Bell Peppers in Spicy Peanut Sauce

Today, we had rotis and bell pepper curry for dinner. I am not a fan of bell peppers. I mean I don’t dislike them, but generally they get a lukewarm response from me. One exception was when I had this bell pepper curry with peanut sauce at a resort in Coorg, Karnataka.  I relished it and so did everyone else in the family. I asked the friendly Chef who was right there and learned that it was a konkani curry (also called Capsicum Kairas sometimes.) Here’s my version with Bell peppers and onions cooked in a spicy peanut sauce made from freshly roasted masalas.

Recipe:

2 medium size bell peppers chopped into 1 inch squares (I used 1 green and 1 red)

2 small onions chopped into 1 inch squares

1 tomato chopped or 1 table spoon tomato paste

1/2 tea spoon grated ginger

1/4 tea spoon turmeric

Approx. 1 1/2 tea spoon salt

1 table spoon oil

For peanut sauce:

1 tea spoon oil

1/4 cup peanuts

6-8 dry red chilies

2 tea spoon coriander seeds

1 tea spoon cumin seeds

1/2 tea spoon urad dal

1/2 tea spoon chana dal

1/2 tea spoon sesame seeds

2 cloves

Note: If you want to skip tamarind, use 2 table spoon of tomato paste or 3 chopped tomatoes instead.

Method:

1. Fry the ingredients for the peanut sauce in 1 tea spoon oil for about 5-7 minutes. When cool, grind into a smooth paste by adding a small lemon size jaggery piece and seedless tamarind piece. You will need to add about 1/3 cup of water to grind. Keep aside.

2. In a pan, fry chopped bell peppers and onions in 1 table spoon of oil for about 10 minutes.

3. Add tomato pieces or tomato paste. stir well and continue to cook for another 5 minutes.

4. Add the peanut sauce, salt and about 1 cup of water.

5. Stir well and let simmer for about 10 minutes.

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Capsicum curry

In my cookbook collection, I have a book called “100 easy-to-make Gujarati Dishes” by Vanamala Desai and Veena Shroff. This petite, unassuming book has some very unique and tasty recipes. The first one I tried was capsicum curry and just loved it. I tried many recipes after that and each one of them was truly wonderful. The book, which until now received only casual glances, has became a prized possession.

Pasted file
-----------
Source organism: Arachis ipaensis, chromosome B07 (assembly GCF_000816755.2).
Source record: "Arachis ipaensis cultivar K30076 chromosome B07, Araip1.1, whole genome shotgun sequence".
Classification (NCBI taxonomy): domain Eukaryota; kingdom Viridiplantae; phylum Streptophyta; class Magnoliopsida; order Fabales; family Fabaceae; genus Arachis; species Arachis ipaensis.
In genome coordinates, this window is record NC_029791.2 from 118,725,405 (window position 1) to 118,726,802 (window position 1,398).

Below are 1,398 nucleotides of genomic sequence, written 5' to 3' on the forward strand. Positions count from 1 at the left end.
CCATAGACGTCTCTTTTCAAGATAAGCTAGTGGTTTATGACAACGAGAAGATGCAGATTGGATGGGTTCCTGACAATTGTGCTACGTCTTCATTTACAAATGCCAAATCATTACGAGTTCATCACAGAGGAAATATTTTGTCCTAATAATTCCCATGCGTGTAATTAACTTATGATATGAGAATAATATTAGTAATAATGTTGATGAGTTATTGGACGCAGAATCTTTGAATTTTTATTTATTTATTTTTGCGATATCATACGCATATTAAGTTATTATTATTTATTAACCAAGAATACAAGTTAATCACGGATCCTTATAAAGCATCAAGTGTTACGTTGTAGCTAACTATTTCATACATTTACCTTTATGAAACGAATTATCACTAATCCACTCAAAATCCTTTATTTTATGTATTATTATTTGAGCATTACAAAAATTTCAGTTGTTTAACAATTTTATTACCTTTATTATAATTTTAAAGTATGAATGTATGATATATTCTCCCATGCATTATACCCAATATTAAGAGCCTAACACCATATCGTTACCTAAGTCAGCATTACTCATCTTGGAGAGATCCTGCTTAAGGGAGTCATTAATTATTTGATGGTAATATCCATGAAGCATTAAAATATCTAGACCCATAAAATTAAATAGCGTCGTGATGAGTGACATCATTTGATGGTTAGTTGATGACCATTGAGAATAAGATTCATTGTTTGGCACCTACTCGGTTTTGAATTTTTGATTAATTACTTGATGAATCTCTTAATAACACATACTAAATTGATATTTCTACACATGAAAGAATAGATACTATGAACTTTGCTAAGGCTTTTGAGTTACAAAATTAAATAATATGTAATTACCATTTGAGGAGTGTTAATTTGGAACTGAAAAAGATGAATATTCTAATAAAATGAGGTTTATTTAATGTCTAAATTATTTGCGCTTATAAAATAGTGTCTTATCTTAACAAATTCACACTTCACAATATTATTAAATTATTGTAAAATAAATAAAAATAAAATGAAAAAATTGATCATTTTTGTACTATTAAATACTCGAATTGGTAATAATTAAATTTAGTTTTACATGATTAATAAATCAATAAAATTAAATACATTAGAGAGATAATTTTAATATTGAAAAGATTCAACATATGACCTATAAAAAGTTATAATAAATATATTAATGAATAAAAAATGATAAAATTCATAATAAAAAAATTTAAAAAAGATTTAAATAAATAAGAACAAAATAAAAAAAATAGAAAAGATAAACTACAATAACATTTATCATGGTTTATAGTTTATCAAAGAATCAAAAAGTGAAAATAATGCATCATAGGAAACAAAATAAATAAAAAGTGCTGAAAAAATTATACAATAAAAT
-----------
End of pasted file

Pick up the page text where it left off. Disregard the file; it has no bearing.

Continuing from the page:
Capsicum curry has no gravy but contains a nice coating of chickpea flour and spices. Indians, especially south indians, oftentimes eat rice with chutney or some chutney-like dish before moving on to their daal or sambar. I did the same by mixing this curry with hot, steaming rice, and a tea spoon of oil. I quite relished it. This curry turned out to be quite spicy (I like it that way.) if you prefer medium spicy, use 1/2 tea spoon of red chili powder.

Capsicum curry and Paratha

Capsicum curry and Paratha

2 bell peppers/capsicum (red, green or 1 of each!)
3 tea spoon besan/chickpea flour/chana no loat
1 tea spoon red chili powder
1/4 tea spoon turmeric/haldi
3 table spoon oil
1 tea spoon sugar
1 tea spoon mustard seeds/rai
1/4 tea spoon asafoetida/hing
1 tea spoon salt
Half lemon (optional)
In a small bowl, mix together besan, red chili powder, salt, turmeric, sugar and 1 table spoon of oil. This is the masala powder.
Cut capsicum lengthwise into thin strips. I used one green and one capsicum. Heat 2 table spoon oil in a pan and do tadka/vaghar with rai/mustard seeds and hing. Add the capsicum and cook it uncovered on medium-low heat for about 5 minutes. Now sprinkle masala powder all over capsicum and cover the pan. Do not stir capsicum after adding the masala. Cook for 5 more minutes and take it off the stove. Mix well. If you like, you can add lemon juice from half a lemon (about 1 table spoon.)